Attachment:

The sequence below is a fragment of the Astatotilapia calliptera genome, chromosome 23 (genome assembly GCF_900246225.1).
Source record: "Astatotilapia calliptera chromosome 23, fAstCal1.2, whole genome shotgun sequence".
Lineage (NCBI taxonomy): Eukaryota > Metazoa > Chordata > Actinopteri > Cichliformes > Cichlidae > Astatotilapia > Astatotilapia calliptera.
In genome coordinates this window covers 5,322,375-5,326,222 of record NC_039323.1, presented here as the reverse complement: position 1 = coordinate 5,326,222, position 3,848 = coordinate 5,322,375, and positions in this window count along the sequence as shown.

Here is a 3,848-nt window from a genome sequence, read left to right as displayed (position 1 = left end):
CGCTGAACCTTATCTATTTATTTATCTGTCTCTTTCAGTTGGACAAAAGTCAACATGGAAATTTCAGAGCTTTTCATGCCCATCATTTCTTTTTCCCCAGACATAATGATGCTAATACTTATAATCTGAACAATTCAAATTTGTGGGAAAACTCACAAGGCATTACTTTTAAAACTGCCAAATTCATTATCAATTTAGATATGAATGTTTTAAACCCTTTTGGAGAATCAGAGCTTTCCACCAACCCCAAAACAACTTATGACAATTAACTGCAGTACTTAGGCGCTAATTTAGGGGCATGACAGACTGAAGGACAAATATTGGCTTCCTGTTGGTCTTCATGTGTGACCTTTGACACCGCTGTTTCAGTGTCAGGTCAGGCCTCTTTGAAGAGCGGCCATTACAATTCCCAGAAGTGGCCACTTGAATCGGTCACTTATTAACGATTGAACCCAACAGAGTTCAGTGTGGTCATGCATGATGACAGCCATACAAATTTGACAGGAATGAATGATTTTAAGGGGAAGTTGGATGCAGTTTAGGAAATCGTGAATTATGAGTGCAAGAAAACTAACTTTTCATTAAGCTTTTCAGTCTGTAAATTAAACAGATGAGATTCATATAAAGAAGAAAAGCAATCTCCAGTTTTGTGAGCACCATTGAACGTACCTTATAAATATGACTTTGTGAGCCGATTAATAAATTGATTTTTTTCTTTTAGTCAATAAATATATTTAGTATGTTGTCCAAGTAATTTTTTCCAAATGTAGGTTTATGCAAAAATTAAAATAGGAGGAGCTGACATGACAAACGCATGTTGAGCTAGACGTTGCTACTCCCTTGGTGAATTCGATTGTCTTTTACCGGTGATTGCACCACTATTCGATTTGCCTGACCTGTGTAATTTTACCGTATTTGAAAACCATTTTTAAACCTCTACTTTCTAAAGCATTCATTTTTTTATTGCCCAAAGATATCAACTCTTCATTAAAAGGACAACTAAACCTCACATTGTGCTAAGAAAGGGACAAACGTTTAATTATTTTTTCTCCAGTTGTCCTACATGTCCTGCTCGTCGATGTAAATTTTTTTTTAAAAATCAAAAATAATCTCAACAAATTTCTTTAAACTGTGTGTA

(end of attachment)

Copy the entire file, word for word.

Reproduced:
The sequence below is a fragment of the Astatotilapia calliptera genome, chromosome 23 (genome assembly GCF_900246225.1).
Source record: "Astatotilapia calliptera chromosome 23, fAstCal1.2, whole genome shotgun sequence".
Lineage (NCBI taxonomy): Eukaryota > Metazoa > Chordata > Actinopteri > Cichliformes > Cichlidae > Astatotilapia > Astatotilapia calliptera.
In genome coordinates this window covers 5,322,375-5,326,222 of record NC_039323.1, presented here as the reverse complement: position 1 = coordinate 5,326,222, position 3,848 = coordinate 5,322,375, and positions in this window count along the sequence as shown.

Here is a 3,848-nt window from a genome sequence, read left to right as displayed (position 1 = left end):
CGCTGAACCTTATCTATTTATTTATCTGTCTCTTTCAGTTGGACAAAAGTCAACATGGAAATTTCAGAGCTTTTCATGCCCATCATTTCTTTTTCCCCAGACATAATGATGCTAATACTTATAATCTGAACAATTCAAATTTGTGGGAAAACTCACAAGGCATTACTTTTAAAACTGCCAAATTCATTATCAATTTAGATATGAATGTTTTAAACCCTTTTGGAGAATCAGAGCTTTCCACCAACCCCAAAACAACTTATGACAATTAACTGCAGTACTTAGGCGCTAATTTAGGGGCATGACAGACTGAAGGACAAATATTGGCTTCCTGTTGGTCTTCATGTGTGACCTTTGACACCGCTGTTTCAGTGTCAGGTCAGGCCTCTTTGAAGAGCGGCCATTACAATTCCCAGAAGTGGCCACTTGAATCGGTCACTTATTAACGATTGAACCCAACAGAGTTCAGTGTGGTCATGCATGATGACAGCCATACAAATTTGACAGGAATGAATGATTTTAAGGGGAAGTTGGATGCAGTTTAGGAAATCGTGAATTATGAGTGCAAGAAAACTAACTTTTCATTAAGCTTTTCAGTCTGTAAATTAAACAGATGAGATTCATATAAAGAAGAAAAGCAATCTCCAGTTTTGTGAGCACCATTGAACGTACCTTATAAATATGACTTTGTGAGCCGATTAATAAATTGATTTTTTTCTTTTAGTCAATAAATATATTTAGTATGTTGTCCAAGTAATTTTTTCCAAATGTAGGTTTATGCAAAAATTAAAATAGGAGGAGCTGACATGACAAACGCATGTTGAGCTAGACGTTGCTACTCCCTTGGTGAATTCGATTGTCTTTTACCGGTGATTGCACCACTATTCGATTTGCCTGACCTGTGTAATTTTACCGTATTTGAAAACCATTTTTAAACCTCTACTTTCTAAAGCATTCATTTTTTTATTGCCCAAAGATATCAACTCTTCATTAAAAGGACAACTAAACCTCACATTGTGCTAAGAAAGGGACAAACGTTTAATTATTTTTTCTCCAGTTGTCCTACATGTCCTGCTCGTCGATGTAAATTTTTTTTTAAAAATCAAAAATAATCTCAACAAATTTCTTTAAACTGTGTGTA